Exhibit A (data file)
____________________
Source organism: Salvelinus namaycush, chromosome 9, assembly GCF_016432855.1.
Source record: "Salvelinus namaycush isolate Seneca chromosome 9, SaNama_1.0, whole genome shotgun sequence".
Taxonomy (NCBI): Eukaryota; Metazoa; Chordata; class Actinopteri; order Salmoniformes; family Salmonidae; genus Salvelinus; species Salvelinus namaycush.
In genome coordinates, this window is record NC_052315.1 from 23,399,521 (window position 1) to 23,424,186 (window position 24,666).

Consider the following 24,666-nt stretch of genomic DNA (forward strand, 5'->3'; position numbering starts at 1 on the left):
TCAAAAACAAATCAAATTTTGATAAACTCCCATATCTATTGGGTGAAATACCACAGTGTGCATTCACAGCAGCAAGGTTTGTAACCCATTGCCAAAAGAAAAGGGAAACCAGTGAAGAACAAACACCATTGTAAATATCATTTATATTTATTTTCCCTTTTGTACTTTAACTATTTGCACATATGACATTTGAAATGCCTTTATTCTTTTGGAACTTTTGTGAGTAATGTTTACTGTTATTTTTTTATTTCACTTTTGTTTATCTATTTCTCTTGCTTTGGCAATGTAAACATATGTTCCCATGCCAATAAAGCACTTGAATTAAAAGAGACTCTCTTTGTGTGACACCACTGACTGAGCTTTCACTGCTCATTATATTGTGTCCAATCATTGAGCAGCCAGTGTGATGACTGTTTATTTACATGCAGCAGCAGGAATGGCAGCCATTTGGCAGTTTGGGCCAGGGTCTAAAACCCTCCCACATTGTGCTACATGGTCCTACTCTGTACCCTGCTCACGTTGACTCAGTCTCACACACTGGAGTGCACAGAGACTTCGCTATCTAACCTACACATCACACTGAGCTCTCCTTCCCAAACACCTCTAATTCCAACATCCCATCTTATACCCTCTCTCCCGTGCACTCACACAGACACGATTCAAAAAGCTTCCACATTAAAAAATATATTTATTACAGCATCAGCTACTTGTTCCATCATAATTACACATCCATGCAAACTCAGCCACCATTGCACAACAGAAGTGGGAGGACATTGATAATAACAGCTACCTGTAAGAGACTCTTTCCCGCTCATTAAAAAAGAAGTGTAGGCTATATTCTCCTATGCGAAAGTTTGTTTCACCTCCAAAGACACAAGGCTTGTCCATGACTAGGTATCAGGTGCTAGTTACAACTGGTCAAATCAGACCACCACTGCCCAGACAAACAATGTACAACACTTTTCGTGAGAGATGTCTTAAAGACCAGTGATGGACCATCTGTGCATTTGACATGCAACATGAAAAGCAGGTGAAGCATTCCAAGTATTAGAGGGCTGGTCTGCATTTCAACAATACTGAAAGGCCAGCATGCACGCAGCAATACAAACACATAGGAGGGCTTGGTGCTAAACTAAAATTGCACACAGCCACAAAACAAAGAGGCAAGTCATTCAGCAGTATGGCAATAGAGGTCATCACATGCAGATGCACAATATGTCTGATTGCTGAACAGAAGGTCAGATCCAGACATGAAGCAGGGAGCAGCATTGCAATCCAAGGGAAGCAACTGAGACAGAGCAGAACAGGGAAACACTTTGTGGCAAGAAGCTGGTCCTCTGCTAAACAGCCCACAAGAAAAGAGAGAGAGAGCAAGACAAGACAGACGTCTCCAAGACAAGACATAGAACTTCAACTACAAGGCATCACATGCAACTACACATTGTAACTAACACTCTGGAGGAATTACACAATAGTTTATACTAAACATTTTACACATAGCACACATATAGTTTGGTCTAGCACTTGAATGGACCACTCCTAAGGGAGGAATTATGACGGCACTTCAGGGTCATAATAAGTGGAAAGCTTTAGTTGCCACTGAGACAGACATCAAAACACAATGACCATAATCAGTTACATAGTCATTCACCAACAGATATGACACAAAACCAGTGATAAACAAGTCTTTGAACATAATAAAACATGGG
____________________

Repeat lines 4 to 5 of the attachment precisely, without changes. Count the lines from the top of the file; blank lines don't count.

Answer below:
In genome coordinates, this window is record NC_052315.1 from 23,399,521 (window position 1) to 23,424,186 (window position 24,666).

Consider the following 24,666-nt stretch of genomic DNA (forward strand, 5'->3'; position numbering starts at 1 on the left):